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A bit of "folklore" in lambda calculus is the idea of characterizing the class of $\beta$-normal terms inductively as a syntactic category ($R$) defined in mutual induction with an auxiliary syntactic category of "neutral" terms ($B$):

$R$ ::= $\lambda x.R \mid B$

$B$ ::= $x \mid B(R)$

This division shows up in many places, such as in bidirectional type checking, normalization-by-evaluation, and in proofs by logical relations. I was recently surprised to see this grammar clearly displayed in an old essay by Don Knuth, "Examples of Formal Semantics" (albeit followed by a word of warning!):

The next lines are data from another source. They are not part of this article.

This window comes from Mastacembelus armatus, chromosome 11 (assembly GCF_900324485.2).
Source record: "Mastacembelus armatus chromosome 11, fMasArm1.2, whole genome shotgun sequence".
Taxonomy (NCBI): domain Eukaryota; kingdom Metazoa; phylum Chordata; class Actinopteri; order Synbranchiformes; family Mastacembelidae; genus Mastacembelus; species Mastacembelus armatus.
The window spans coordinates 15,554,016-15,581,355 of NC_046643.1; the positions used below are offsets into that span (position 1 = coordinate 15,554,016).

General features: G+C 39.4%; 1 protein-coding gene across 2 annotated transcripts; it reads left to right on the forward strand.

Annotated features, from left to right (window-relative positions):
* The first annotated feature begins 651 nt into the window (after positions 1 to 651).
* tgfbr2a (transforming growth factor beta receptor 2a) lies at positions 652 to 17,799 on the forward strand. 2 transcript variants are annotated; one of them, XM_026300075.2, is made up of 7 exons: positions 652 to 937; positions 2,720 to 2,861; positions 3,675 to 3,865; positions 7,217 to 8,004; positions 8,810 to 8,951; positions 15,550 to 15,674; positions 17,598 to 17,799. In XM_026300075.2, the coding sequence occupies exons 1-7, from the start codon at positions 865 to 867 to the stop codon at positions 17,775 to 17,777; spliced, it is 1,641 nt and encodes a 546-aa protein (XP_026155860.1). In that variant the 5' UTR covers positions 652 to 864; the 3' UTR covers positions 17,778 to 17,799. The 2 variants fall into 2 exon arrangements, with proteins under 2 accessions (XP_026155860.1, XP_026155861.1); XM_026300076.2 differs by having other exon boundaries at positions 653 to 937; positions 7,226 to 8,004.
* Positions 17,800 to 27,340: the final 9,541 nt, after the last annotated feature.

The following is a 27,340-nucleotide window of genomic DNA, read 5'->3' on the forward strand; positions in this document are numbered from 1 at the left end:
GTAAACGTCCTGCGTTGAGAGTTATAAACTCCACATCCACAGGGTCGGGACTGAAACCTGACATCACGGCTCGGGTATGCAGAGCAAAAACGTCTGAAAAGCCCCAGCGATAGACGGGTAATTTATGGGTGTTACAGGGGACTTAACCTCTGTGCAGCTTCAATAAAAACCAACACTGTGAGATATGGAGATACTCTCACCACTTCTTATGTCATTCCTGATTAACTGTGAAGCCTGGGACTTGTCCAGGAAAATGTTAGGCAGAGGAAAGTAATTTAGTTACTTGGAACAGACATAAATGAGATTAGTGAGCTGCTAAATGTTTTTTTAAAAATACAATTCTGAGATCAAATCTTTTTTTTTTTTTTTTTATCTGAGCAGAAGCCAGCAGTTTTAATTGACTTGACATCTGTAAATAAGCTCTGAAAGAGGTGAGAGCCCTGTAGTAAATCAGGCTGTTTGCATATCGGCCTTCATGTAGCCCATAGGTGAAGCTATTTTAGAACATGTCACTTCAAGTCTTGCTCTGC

a context-free grammar from p.218 of Knuth (1970)

This is the oldest reference that I know (1970), but Jean-Yves Girard's thesis work was around the same time and also talked explicitly about neutral ("simple") terms in connection with proofs of strong normalization. How far back does the idea go? Did, say, Church or Curry discuss it?

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    $\begingroup$ Guess you know that in Proof and Types, pag.41, Girard mentions that it is a contribution of his own: "Some of the technical improvements, such as neutrality, are due to [Gir72]." $\endgroup$ – Andrea Asperti Feb 22 '17 at 14:35

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